Rowan University School of Osteopathic Medicine, Jefferson Health NJ Voorhees Township, NJ, United States
Neethi R. Dasu, DO1, Yaser Khalid, DO2, Brian Blair, DO3, Lucy Joo, DO4 1Rowan University School of Osteopathic Medicine, Jefferson Health NJ, Voorhees Township, NJ; 2Wright Center for Graduate Medical Education, Davie, FL; 3Thomas Jefferson University, Cherry HIll, NJ; 4Thomas Jefferson University Hospital, Cherry HIll, NJ
Cirrhosis is an under-studied complication in patients with Inflammatory Bowel Disease (IBD). There is a scarcity of data on the influence of sex, race, insurance status on mortality, hospital length of stay (LOS), and total hospital charges for patients with IBD and cirrhosis compared to patients with cirrhosis. The aim of this study was to identify risk factors in a national population cohort admitted to US hospitals in the years 2012-2018.
Methods: All patients aged 18 years and above with IBD and Cirrhosis, were identified from the US Nationwide Inpatient Sample. Multivariate regression analysis was used to estimate the odds ratios of in-hospital mortality, the average length of hospital stay, and hospital charges, after adjusting for age, gender, race, primary insurance payer status, hospital type and size (number of beds), hospital region, hospital teaching status, and other demographic characteristics.
Results: Our study identified approximately 916,805 patients, 18,887 with IBD and Cirrhosis versus 897,918 with only Cirrhosis from 2012-2018. The analysis revealed that differences in mortality [OR 1.07 (1.01-1.14), p< 0.024], length of stay (LOS) [OR 1.02 (1.01-1.03), p< 0.0001], and total hospital charges [OR 1.02 (1.01-1.03), p< 0.0001] were statistically significant for patients with IBD and Cirrhosis compared to patients with only Cirrhosis. Black race [OR 1.39 (1.14-1.69), p< 0.001], male gender [OR 1.24 (1.10-1.41), p< 0.001], self pay insurance [ OR 1.56 (1.18-2.06), p< 0.002], ascites [ OR 1.77 (1.57-2.02), p< 0.0001 ], hepatorenal syndrome (HRS) [OR 2.06 (1.76-2.40), p< 0.0001] ) and hepatic encephalopathy (HE) [OR 2.06 (1.76-2.40), p< 0.0001] were positive predictors for mortality. Portal hypertension [OR 1.68 (1.20-2.35), p< 0.003], and HE [OR 2.06 (1.12-3.81), p< 0.021 ] were positive predictors for increased LOS. Those with Variceal bleeding [OR 0.703 (0.51-0.98)] had a shorter LOS.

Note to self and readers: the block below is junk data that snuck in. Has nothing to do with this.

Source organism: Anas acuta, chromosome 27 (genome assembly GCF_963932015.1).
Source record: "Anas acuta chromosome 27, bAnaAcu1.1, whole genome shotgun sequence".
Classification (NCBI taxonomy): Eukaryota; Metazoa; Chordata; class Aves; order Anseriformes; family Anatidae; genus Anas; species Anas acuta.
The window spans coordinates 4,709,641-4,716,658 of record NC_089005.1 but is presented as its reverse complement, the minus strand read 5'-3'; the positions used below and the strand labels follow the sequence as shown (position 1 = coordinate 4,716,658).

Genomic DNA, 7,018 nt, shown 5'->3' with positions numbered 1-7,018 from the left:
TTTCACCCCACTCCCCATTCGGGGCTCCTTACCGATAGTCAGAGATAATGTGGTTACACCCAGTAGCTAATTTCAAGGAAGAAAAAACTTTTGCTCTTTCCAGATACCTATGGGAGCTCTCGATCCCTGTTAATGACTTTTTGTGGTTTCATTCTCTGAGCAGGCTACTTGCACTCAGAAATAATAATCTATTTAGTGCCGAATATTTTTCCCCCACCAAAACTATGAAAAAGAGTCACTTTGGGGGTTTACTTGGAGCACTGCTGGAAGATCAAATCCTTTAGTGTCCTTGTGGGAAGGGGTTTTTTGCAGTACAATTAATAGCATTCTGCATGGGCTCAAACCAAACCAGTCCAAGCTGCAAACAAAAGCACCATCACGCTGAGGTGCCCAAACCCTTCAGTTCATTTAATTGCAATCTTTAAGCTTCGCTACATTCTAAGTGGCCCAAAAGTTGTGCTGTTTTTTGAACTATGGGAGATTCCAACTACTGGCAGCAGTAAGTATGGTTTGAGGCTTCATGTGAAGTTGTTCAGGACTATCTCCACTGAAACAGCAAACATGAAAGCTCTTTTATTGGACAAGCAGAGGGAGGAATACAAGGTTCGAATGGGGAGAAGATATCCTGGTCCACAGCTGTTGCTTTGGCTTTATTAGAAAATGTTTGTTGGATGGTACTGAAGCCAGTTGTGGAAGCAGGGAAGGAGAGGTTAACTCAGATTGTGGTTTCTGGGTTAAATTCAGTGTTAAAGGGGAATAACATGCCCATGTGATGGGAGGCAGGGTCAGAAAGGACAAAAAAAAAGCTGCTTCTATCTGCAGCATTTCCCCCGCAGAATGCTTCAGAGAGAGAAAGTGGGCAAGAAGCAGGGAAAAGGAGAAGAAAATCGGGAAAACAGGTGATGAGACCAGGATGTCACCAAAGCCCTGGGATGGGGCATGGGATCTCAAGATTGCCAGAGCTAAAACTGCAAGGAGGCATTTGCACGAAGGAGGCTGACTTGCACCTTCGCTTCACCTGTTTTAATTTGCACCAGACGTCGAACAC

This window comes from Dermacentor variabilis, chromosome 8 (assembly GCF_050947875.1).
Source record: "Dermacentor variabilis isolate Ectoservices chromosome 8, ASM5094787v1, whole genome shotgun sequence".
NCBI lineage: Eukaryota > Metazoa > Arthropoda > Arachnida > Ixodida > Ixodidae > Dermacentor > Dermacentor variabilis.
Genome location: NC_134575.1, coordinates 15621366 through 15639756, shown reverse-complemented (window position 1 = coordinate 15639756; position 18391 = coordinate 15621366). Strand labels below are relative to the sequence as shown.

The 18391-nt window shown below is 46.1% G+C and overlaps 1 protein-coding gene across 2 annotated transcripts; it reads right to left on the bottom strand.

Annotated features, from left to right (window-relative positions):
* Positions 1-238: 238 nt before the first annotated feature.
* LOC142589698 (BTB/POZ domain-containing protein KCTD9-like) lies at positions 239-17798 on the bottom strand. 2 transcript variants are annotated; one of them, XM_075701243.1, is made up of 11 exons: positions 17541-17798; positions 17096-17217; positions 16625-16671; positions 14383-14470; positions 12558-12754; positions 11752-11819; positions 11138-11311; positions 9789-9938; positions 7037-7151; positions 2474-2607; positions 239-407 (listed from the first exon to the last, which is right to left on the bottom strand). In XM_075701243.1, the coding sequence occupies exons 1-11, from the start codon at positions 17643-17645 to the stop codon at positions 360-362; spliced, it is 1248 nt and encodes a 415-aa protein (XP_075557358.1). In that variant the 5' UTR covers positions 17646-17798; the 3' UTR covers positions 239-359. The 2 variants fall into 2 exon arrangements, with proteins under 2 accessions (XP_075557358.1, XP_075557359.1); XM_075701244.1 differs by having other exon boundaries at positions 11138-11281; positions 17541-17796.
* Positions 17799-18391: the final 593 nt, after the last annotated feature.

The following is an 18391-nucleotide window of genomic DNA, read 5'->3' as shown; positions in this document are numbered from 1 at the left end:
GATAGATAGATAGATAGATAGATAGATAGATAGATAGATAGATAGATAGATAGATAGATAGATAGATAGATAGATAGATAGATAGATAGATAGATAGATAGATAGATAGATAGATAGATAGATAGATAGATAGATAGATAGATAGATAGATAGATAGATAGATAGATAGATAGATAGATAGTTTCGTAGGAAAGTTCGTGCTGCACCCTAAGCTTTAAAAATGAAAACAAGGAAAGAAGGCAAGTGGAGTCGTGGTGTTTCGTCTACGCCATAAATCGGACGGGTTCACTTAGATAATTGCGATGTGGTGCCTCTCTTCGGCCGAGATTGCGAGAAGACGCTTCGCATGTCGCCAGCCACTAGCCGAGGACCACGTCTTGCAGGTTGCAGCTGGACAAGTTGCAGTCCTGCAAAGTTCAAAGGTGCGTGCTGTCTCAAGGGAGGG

Discussion: In patients with IBD and Cirrhosis, factors that portend an increase in mortality include the presence of black race, male gender, HRS, HE, ascites, and self pay-insurance. Patients with IBD and cirrhosis with concomitant portal hypertension and HE had an increased hospital stay. To our knowledge, this is the first study to compare these variables in this patient population. More randomized clinical trials are required to compare patients in these populations and institute appropriate care and to decrease the mortality and the immense financial burden on the healthcare system.
Neethi Dasu indicated no relevant financial relationships.
Yaser Khalid indicated no relevant financial relationships.
Brian Blair indicated no relevant financial relationships.
Lucy Joo indicated no relevant financial relationships.
Neethi R. Dasu, DO1, Yaser Khalid, DO2, Brian Blair, DO3, Lucy Joo, DO4. P2847 - Cirrhosis and Inflammatory Bowel Disease: A Model to Predict Mortality and Hospital Length of Stay, ACG 2021 Annual Scientific Meeting Abstracts. Las Vegas, Nevada: American College of Gastroenterology.